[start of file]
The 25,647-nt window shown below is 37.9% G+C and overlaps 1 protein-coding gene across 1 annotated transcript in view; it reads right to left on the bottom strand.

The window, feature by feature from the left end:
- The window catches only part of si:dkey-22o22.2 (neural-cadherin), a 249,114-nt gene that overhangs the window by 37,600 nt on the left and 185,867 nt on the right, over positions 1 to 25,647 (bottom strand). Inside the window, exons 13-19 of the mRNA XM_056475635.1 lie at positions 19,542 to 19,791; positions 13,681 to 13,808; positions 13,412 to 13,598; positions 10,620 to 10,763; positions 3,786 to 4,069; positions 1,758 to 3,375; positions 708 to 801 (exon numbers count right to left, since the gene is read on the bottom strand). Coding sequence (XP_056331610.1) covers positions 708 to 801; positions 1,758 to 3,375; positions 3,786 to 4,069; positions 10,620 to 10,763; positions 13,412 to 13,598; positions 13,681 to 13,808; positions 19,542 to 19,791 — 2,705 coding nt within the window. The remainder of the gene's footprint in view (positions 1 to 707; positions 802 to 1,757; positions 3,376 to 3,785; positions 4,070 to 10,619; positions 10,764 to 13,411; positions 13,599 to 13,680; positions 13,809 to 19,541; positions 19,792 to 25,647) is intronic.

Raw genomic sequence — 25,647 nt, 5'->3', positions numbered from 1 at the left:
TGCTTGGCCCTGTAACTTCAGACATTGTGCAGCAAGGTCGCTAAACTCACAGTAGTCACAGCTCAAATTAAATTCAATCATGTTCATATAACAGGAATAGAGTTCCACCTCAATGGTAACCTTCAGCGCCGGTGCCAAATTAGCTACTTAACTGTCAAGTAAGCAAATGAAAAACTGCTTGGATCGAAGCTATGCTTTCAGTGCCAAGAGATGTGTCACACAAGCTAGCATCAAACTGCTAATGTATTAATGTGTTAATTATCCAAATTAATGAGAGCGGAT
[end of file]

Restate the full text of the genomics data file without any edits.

The 25,647-nt window shown below is 37.9% G+C and overlaps 1 protein-coding gene across 1 annotated transcript in view; it reads right to left on the bottom strand.

The window, feature by feature from the left end:
- The window catches only part of si:dkey-22o22.2 (neural-cadherin), a 249,114-nt gene that overhangs the window by 37,600 nt on the left and 185,867 nt on the right, over positions 1 to 25,647 (bottom strand). Inside the window, exons 13-19 of the mRNA XM_056475635.1 lie at positions 19,542 to 19,791; positions 13,681 to 13,808; positions 13,412 to 13,598; positions 10,620 to 10,763; positions 3,786 to 4,069; positions 1,758 to 3,375; positions 708 to 801 (exon numbers count right to left, since the gene is read on the bottom strand). Coding sequence (XP_056331610.1) covers positions 708 to 801; positions 1,758 to 3,375; positions 3,786 to 4,069; positions 10,620 to 10,763; positions 13,412 to 13,598; positions 13,681 to 13,808; positions 19,542 to 19,791 — 2,705 coding nt within the window. The remainder of the gene's footprint in view (positions 1 to 707; positions 802 to 1,757; positions 3,376 to 3,785; positions 4,070 to 10,619; positions 10,764 to 13,411; positions 13,599 to 13,680; positions 13,809 to 19,541; positions 19,792 to 25,647) is intronic.

Raw genomic sequence — 25,647 nt, 5'->3', positions numbered from 1 at the left:
TGCTTGGCCCTGTAACTTCAGACATTGTGCAGCAAGGTCGCTAAACTCACAGTAGTCACAGCTCAAATTAAATTCAATCATGTTCATATAACAGGAATAGAGTTCCACCTCAATGGTAACCTTCAGCGCCGGTGCCAAATTAGCTACTTAACTGTCAAGTAAGCAAATGAAAAACTGCTTGGATCGAAGCTATGCTTTCAGTGCCAAGAGATGTGTCACACAAGCTAGCATCAAACTGCTAATGTATTAATGTGTTAATTATCCAAATTAATGAGAGCGGAT